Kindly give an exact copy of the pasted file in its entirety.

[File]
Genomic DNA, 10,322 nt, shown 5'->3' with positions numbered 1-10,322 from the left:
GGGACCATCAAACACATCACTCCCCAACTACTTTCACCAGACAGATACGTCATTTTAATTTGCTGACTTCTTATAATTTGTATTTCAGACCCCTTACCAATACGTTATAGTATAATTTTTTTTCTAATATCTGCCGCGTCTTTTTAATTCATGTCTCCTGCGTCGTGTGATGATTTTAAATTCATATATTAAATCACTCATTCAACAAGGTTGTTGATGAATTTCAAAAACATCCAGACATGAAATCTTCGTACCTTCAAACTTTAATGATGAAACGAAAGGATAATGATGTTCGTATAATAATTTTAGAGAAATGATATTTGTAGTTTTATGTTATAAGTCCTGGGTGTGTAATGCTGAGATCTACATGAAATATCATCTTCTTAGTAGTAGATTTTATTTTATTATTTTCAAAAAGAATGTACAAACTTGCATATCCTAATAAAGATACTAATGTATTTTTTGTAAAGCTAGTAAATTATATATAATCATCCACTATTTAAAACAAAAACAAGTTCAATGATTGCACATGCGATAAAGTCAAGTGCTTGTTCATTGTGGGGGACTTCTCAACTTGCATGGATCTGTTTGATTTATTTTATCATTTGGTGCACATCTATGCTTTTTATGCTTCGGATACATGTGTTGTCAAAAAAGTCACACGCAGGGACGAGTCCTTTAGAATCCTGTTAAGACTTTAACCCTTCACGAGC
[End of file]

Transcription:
Genomic DNA, 10,322 nt, shown 5'->3' with positions numbered 1-10,322 from the left:
GGGACCATCAAACACATCACTCCCCAACTACTTTCACCAGACAGATACGTCATTTTAATTTGCTGACTTCTTATAATTTGTATTTCAGACCCCTTACCAATACGTTATAGTATAATTTTTTTTCTAATATCTGCCGCGTCTTTTTAATTCATGTCTCCTGCGTCGTGTGATGATTTTAAATTCATATATTAAATCACTCATTCAACAAGGTTGTTGATGAATTTCAAAAACATCCAGACATGAAATCTTCGTACCTTCAAACTTTAATGATGAAACGAAAGGATAATGATGTTCGTATAATAATTTTAGAGAAATGATATTTGTAGTTTTATGTTATAAGTCCTGGGTGTGTAATGCTGAGATCTACATGAAATATCATCTTCTTAGTAGTAGATTTTATTTTATTATTTTCAAAAAGAATGTACAAACTTGCATATCCTAATAAAGATACTAATGTATTTTTTGTAAAGCTAGTAAATTATATATAATCATCCACTATTTAAAACAAAAACAAGTTCAATGATTGCACATGCGATAAAGTCAAGTGCTTGTTCATTGTGGGGGACTTCTCAACTTGCATGGATCTGTTTGATTTATTTTATCATTTGGTGCACATCTATGCTTTTTATGCTTCGGATACATGTGTTGTCAAAAAAGTCACACGCAGGGACGAGTCCTTTAGAATCCTGTTAAGACTTTAACCCTTCACGAGC